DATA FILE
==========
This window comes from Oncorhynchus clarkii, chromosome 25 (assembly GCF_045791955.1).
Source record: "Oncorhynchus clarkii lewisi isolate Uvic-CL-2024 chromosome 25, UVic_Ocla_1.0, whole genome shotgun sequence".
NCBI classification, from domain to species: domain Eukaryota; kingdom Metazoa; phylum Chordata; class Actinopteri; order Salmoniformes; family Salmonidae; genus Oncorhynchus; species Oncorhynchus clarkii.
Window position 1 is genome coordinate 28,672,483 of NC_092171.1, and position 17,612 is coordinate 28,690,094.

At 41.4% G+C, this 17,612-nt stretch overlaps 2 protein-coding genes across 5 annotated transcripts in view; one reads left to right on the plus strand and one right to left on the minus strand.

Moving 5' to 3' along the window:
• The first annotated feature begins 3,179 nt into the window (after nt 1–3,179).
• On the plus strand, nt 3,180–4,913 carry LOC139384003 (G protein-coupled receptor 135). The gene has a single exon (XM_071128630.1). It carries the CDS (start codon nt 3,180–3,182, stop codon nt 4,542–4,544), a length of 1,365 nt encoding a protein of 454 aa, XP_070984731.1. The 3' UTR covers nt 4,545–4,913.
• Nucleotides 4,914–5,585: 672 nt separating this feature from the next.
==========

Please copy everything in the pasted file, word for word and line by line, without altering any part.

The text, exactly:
This window comes from Oncorhynchus clarkii, chromosome 25 (assembly GCF_045791955.1).
Source record: "Oncorhynchus clarkii lewisi isolate Uvic-CL-2024 chromosome 25, UVic_Ocla_1.0, whole genome shotgun sequence".
NCBI classification, from domain to species: domain Eukaryota; kingdom Metazoa; phylum Chordata; class Actinopteri; order Salmoniformes; family Salmonidae; genus Oncorhynchus; species Oncorhynchus clarkii.
Window position 1 is genome coordinate 28,672,483 of NC_092171.1, and position 17,612 is coordinate 28,690,094.

At 41.4% G+C, this 17,612-nt stretch overlaps 2 protein-coding genes across 5 annotated transcripts in view; one reads left to right on the plus strand and one right to left on the minus strand.

Moving 5' to 3' along the window:
• The first annotated feature begins 3,179 nt into the window (after nt 1–3,179).
• On the plus strand, nt 3,180–4,913 carry LOC139384003 (G protein-coupled receptor 135). The gene has a single exon (XM_071128630.1). It carries the CDS (start codon nt 3,180–3,182, stop codon nt 4,542–4,544), a length of 1,365 nt encoding a protein of 454 aa, XP_070984731.1. The 3' UTR covers nt 4,545–4,913.
• Nucleotides 4,914–5,585: 672 nt separating this feature from the next.